Only 23% of adults under age 30 said in the new survey that patriotism was very important to them personally, compared with 59% of seniors ages 65 or older. Only 31% of younger respondents said that religion was very important to them, compared with 55% among older people.
I grew up in the era of anti-Vietnam war rallies, and, more recently, I disagreed with our invasion of Iraq, but I consider myself to be very patriotic. I still cry at the national anthem and feel proud that my father was a World War II vet. Both of my brothers served in the military.
Religion is out of favor as an American value among younger adults.
I grew up in the Methodist church, and raised my children in a Methodist church, yet none of them attend religious services today. My son told me recently that he thinks modern Christianity is hypocritical and I understand why he thinks this. Nevertheless, my religious faith is a major pillar of my spiritual growth. My church is an avenue leading to community service and involvement. In the survey most people said, “They know God really existed, but have doubts about it.”
Community involvement is down.
Perhaps our decline in community involvement is due to people focusing on their own racial or cultural backgrounds rather than seeing what Americans have in common? Nowadays, are we too focused on individualism and entitlement? I was taught to work towards the common good. Do we still teach that concept?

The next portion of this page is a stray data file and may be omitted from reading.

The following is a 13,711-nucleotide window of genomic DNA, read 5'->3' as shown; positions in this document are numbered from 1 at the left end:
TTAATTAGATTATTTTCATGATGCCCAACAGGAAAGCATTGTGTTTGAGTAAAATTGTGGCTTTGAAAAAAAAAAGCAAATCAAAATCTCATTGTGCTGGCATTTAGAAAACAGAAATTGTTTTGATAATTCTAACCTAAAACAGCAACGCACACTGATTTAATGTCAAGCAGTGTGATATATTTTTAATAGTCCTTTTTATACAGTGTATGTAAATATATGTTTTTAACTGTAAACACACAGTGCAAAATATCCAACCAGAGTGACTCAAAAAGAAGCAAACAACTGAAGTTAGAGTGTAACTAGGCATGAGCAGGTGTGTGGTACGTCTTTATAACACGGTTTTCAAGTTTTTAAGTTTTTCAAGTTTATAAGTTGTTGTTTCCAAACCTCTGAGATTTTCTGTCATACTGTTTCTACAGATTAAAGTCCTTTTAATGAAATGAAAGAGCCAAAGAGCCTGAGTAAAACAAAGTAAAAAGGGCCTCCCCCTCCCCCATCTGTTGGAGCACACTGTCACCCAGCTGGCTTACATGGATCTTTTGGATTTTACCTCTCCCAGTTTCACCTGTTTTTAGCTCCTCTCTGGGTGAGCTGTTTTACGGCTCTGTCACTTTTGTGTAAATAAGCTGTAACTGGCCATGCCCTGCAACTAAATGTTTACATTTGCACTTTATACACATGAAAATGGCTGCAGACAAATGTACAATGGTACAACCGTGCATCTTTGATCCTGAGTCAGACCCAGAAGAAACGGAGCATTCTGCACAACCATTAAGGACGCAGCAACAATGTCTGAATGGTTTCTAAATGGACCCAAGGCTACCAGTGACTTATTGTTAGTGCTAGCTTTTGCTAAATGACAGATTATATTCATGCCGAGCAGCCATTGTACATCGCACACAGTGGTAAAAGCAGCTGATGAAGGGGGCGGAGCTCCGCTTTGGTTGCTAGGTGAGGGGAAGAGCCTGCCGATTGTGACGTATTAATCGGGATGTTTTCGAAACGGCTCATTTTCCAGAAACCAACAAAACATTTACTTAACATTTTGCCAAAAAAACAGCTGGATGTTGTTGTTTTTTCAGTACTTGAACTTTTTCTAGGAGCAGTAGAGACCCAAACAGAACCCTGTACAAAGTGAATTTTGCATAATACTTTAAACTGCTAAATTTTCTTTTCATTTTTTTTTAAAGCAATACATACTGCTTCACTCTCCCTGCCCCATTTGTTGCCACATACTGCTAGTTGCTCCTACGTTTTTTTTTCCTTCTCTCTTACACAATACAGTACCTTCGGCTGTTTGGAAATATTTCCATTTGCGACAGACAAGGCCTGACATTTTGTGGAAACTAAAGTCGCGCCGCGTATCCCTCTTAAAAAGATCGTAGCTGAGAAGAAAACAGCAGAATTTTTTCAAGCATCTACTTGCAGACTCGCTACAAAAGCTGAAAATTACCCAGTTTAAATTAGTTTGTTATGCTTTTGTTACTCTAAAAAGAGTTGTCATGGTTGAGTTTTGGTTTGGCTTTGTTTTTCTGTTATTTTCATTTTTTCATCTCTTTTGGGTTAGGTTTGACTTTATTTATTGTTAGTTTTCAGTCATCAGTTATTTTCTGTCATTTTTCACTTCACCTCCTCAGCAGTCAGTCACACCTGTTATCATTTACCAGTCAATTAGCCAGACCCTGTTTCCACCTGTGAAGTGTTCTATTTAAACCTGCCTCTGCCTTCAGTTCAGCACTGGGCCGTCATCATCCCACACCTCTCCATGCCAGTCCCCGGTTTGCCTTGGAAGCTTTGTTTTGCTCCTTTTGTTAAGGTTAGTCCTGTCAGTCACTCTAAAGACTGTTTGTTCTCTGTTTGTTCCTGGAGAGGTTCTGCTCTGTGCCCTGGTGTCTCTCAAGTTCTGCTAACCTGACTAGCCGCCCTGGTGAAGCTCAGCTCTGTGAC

My mother was my role model for volunteer work, always striving to help others in need. My church promotes many community mission projects. My daughter and I recently volunteered several evenings with Mobile Loaves and Fishes, making sandwiches and distributing them to homeless people around Austin. Laura joined me and my friends to help on a Habitat for Humanity home building site recently. We had fun painting and she did not fall off the roof!
What about having children?
To me, the most striking finding is that only 23% of adults under age 34 years said that having children was very important. This is a decline in the importance of having children. Of course, the cost of childcare and raising kids is outrageous right now. I believe it is a tragedy that our country does not provide paid maternity leave or universal childcare coverage, like most other modern western countries do. Our country makes it harder for parents to care for their children.